We are not going to stop every awful act, but we can always strive to do better than our current pitiful efforts.  Hell, we live in a country that thinks, literally in practice, that money matters more than people.  Hardly a surprise we lead the world in these kinds of massacres.  Can you imagine if we treated our fellow human beings with the respect and fear we treat money, an inanimate object of no intrinsic value?

    We're diseased as a species right now, infected by our own creations.


    Including Access (none / 0) (#9)
    by ScottW714 on Mon Jul 30, 2012 at 03:56:45 PM EST
    Even with more professionals we need to ensure people have access to them.  

    I also believe Jeralyn mentioned monitoring who is buying body armor, which seemed like a good idea.  Combined with all his other purchases, seems like this should have had a red flag.  But then you are are back to square one, what do you do with a red flag that doesn't violate ones rights ?

    I don't believe anything unless they specifically mention a threat, it's one of those byproducts of a free society.  I would love to know the psychiatric reason for killing a lot of strangers or family, usually before killing ones self.  Straight up crazy doesn't seem to cut it.


    Not stop, but perhaps discourage (5.00 / 1) (#8)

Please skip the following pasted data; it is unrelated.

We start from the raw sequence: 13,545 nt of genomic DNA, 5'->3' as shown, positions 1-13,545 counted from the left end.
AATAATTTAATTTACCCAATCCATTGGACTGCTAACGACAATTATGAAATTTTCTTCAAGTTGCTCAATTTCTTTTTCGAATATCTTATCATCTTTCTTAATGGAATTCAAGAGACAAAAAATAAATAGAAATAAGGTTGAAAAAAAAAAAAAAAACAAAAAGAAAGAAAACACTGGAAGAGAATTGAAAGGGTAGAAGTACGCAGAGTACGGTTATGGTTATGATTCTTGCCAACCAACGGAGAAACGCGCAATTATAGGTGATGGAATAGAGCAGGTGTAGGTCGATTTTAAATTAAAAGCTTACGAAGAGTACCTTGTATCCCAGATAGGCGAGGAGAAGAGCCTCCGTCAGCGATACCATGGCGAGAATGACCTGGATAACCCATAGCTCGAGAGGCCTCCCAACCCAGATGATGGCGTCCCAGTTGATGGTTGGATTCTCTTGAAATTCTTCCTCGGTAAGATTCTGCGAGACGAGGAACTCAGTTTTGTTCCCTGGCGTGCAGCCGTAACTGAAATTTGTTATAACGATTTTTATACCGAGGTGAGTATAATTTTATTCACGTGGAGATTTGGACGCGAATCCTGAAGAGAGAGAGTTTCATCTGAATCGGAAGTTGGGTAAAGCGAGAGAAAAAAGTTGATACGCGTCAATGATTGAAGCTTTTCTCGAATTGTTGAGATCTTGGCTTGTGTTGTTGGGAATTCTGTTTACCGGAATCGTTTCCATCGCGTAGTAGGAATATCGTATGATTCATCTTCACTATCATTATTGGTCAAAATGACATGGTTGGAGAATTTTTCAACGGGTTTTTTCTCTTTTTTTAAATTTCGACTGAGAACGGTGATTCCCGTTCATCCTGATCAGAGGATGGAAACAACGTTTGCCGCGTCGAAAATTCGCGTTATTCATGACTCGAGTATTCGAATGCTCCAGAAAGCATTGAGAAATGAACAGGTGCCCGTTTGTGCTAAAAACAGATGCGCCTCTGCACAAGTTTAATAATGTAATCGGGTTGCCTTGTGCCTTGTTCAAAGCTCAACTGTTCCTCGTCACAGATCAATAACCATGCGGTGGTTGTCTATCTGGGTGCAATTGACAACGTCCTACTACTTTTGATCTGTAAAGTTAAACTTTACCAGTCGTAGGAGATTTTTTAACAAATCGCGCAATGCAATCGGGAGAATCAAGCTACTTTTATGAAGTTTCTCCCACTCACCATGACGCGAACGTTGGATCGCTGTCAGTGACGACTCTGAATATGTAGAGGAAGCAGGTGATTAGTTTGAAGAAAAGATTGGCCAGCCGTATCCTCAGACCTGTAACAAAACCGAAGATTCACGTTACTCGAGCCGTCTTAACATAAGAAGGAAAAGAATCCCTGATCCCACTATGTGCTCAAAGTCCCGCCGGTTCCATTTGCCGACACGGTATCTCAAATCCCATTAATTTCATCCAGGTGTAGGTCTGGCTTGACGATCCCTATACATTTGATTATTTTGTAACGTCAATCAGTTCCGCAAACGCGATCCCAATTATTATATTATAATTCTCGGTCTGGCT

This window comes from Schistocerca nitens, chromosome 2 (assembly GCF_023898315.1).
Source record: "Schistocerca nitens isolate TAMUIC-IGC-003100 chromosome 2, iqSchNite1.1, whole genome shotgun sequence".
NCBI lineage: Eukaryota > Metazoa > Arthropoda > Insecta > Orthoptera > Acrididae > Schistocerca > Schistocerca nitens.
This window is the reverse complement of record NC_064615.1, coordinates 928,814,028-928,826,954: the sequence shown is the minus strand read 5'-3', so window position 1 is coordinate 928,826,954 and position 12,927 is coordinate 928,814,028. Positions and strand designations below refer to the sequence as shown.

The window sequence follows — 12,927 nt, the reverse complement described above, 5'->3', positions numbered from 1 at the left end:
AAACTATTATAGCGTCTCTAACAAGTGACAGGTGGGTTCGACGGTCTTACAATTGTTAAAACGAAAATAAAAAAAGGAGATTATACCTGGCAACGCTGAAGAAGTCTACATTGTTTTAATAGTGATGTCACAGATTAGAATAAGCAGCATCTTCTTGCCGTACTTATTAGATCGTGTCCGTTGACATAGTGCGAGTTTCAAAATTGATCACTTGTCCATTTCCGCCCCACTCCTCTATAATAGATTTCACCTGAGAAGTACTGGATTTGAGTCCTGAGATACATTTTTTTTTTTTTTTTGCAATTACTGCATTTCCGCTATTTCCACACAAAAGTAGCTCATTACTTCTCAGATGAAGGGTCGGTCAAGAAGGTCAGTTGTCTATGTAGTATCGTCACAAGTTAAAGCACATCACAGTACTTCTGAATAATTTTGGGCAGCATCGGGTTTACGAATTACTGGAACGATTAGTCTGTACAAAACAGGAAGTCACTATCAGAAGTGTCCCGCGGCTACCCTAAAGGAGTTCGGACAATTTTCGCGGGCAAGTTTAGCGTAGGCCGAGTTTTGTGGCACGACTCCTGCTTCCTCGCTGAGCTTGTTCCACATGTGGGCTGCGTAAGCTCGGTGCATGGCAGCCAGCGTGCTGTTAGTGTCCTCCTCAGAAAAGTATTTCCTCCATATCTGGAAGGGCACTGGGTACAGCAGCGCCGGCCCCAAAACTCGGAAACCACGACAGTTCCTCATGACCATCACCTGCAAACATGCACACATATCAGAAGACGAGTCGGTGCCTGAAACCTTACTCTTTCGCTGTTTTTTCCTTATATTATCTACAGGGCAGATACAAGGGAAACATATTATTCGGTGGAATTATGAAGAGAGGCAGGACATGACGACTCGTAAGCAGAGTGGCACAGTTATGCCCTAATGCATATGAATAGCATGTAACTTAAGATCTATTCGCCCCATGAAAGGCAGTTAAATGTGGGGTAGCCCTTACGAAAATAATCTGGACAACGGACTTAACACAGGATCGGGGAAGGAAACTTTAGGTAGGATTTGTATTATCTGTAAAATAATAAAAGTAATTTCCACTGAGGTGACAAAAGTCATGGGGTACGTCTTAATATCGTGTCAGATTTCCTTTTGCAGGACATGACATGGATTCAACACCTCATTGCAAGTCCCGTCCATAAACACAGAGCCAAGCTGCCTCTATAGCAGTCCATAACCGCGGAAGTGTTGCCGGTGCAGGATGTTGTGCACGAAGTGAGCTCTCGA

by Lora on Sun Jul 29, 2012 at 10:17:57 PM EST
    The ready and nearly unlimited availability of deadly weapons of mass killing should be considered a contributing factor, IMO.

    what is the denominator? (none / 0) (#5)
    by diogenes on Sun Jul 29, 2012 at 08:29:47 PM EST
    What is the ratio of lone wolves who might be investigated to actual incidents?  It is known in forensic psychiatry circles that except for current paranoid psychosis or substance dependence that the only useful predictors of future violence are demographic ones (such as history of past violence).
    Maybe instead of giving two million responders half-baked training we should:
    1.  Allow for diagnosis and long-term, mandated treatment of people who do have paranoid psychoses.
    2.  Increase funds for drug treatment.
    3.  Figure out whether legalizing drugs will in fact cause an increase in drug use and dependence. (as happened with alcohol after prohibition ended) and consider this if people are demanding drug legalization.  After all, you can google "bath salts" to see an example of legal, cheap stimulants which are available without cartels involved.